Pew by Catherine Lacey: A review
It begins with a young person who has been living on the streets finding unlocked a side door to an unnamed church in an unnamed town and entering, gaining a place to sleep safely for the night on one of the pews. We know the person is young, but that is really all we know. We do not know gender, ethnicity, or where this person came from and came to be at that church at this particular point in time. The next morning, which happens to be Sunday, they are discovered still asleep on the pew as the parishioners gather for their weekly service. The family - man, woman, and two children - who are seated on the pew where the person sleeps do the Christian thing and invite the stranger to come home with them. They feed them and offer them a place to stay in their attic room. Through all of this, the stranger never speaks, although it is obvious that they hear and understand. Since they refuse to speak and reveal their name, if they even know it, the family and the town assign a name: Pew.
The seven chapters of this book cover the seven days of the week that lead up to and include the Forgiveness festival which the town holds each year. As time moves relentlessly toward that festival, the reader gains a sense of foreboding and weirdness. The nature of the festival is menacingly unclear to us. Children's gossip references human sacrifice. A doctor, whom the family takes Pew to see when they are trying to determine sex and health of the individual, tells Pew that people tend to have more heart attacks and accidents in the week before the festival. Also, during the festival, everyone will be blindfolded. This festival begins to sound not very...festive.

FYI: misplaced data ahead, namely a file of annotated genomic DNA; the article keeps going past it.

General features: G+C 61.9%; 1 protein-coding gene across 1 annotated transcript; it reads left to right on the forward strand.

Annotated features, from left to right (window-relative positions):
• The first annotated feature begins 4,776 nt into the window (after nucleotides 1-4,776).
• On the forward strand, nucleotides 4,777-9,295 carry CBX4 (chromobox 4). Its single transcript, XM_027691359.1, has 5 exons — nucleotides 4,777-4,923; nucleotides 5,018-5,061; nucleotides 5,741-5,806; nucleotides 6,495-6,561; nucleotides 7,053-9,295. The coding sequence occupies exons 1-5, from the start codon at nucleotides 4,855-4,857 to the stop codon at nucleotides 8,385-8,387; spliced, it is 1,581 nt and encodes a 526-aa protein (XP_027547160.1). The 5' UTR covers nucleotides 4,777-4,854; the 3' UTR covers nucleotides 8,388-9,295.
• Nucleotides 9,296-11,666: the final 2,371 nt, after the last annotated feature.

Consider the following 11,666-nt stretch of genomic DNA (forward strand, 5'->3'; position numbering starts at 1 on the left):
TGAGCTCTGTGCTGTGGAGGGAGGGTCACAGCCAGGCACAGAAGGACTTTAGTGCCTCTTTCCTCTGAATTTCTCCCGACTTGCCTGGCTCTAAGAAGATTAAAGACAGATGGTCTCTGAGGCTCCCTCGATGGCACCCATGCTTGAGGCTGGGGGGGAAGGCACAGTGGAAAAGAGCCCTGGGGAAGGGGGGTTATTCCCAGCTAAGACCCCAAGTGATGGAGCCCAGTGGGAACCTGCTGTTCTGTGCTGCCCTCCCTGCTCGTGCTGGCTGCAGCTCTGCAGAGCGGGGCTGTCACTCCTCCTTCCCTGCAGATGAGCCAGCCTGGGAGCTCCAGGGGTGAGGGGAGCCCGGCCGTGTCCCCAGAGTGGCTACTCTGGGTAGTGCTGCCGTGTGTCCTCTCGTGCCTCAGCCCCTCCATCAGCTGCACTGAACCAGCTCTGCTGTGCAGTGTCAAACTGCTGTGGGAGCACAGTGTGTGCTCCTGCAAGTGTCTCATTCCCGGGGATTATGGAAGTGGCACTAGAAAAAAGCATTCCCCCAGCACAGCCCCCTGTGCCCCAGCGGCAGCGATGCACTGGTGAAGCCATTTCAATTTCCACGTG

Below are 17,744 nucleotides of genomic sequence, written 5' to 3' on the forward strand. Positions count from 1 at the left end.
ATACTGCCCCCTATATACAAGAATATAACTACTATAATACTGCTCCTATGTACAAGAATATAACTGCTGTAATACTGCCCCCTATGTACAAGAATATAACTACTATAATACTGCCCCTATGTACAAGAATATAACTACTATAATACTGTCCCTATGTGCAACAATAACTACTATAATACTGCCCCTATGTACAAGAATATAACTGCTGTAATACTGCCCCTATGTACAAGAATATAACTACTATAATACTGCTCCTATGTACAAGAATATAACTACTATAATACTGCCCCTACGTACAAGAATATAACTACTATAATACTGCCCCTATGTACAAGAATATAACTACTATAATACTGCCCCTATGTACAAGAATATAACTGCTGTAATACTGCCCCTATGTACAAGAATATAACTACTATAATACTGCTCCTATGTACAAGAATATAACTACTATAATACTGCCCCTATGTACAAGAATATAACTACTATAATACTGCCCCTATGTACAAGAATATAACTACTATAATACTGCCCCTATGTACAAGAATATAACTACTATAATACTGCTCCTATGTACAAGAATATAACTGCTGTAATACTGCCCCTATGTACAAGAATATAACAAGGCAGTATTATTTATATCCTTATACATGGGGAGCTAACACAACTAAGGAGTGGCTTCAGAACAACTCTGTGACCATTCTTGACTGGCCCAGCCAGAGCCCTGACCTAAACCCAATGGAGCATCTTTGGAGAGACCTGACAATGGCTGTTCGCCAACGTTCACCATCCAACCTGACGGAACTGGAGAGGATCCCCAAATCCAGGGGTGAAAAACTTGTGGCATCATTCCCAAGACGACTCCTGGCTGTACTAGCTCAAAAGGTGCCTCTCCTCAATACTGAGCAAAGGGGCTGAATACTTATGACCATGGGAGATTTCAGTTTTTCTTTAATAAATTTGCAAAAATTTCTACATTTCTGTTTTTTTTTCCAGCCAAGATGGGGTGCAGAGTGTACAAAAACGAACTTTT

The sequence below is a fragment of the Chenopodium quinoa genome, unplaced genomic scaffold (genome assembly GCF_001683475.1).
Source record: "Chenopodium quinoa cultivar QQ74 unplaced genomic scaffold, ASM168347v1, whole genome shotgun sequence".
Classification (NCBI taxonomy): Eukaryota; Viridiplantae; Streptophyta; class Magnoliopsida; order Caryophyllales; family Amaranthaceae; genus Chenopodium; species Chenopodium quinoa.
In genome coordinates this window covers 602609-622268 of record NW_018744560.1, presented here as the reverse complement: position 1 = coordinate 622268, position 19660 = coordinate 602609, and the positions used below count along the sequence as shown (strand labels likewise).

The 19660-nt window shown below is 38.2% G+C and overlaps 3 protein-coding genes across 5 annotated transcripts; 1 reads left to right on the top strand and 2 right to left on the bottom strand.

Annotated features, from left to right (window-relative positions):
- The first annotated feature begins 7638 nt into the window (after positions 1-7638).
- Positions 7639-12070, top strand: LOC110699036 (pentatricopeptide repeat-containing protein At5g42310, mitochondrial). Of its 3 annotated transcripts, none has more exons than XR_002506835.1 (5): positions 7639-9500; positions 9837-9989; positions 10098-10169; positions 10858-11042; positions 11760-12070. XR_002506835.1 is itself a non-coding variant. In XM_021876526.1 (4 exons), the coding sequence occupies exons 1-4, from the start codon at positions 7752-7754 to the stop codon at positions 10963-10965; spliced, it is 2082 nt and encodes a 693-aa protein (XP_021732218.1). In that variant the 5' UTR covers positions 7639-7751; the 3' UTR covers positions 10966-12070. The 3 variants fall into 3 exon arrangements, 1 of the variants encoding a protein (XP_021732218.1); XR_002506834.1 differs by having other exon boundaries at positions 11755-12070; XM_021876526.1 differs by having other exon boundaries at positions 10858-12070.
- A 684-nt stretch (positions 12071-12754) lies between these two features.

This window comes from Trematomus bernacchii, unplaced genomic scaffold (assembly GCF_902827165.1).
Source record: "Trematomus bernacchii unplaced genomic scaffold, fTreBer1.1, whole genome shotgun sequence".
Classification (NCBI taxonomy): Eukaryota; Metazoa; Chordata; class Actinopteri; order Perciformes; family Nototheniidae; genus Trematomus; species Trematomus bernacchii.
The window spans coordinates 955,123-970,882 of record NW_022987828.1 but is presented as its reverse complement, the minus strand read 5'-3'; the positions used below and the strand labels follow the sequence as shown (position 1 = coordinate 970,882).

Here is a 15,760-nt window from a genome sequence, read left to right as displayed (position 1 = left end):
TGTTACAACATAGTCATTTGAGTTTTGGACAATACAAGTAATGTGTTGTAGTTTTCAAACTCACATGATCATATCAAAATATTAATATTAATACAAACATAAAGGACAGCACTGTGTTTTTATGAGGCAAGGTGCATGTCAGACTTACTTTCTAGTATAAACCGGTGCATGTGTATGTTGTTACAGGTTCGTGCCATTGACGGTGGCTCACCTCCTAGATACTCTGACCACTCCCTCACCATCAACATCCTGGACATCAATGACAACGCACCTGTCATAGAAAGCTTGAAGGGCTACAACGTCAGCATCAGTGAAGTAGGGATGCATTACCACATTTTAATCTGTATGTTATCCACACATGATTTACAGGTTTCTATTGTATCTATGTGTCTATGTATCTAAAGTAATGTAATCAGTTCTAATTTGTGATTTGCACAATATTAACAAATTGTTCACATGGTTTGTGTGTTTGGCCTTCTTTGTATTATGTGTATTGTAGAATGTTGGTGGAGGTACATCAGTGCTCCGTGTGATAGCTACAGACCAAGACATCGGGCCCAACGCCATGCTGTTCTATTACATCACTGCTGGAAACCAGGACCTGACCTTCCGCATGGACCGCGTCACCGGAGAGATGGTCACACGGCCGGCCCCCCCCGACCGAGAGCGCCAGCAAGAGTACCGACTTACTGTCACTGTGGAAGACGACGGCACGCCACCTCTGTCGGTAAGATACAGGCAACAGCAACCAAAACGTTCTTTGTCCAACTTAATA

In the end, Pew refuses to cooperate with the doctor and will not reveal a gender preference and so their sex, as well as ethnicity and color of skin, remain ambiguous. One of the townsfolk remarks at one point, "I don't know - you seemed darker the other day. It's weird."
"Weird" doesn't even begin to cover it! But it is also great fun as Lacey uses that weirdness to explore and reveal the oddness and hypocrisies that are rampant in this small anonymous town. Even though it is never named, various clues seem to point toward the American South as the location of it. Wherever it is, religion seems the focus of life here, and people are judged by their devoutness. And yet Lacey's narrative of this unique week in the life of this town clearly reveals that the townpeople's devoutness is at best a thin veneer.
Racial division is very much a factor in this town as Pew initially is discovered in a White church and goes to live with a White family, but soon enough that family becomes disenchanted and passes them off to a Black reverend who actually takes Pew to the festival. The book also deals with the hot button issues of questions about trans identity and the way that society chooses to deal with trans individuals.
There are several literary references here, including an epigraph from the works of Ursula K Le Guin and a kind of homage to Eudora Welty. I find it very interesting that Catherine Lacey was born in Tupelo, Mississippi, Welty's and my home state. (In fact, Tupelo is just a few miles from where I grew up.) I think it must be difficult to be a writer from that part of the world and not be influenced by the work of such heavyweights as Welty and Faulkner, to name only two.
This was my first experience with reading Lacey. She is a brilliant writer and she gives us a confusing and messy fable from which we are left to draw our own conclusions. Not unlike life itself.
My rating: 5 of 5 stars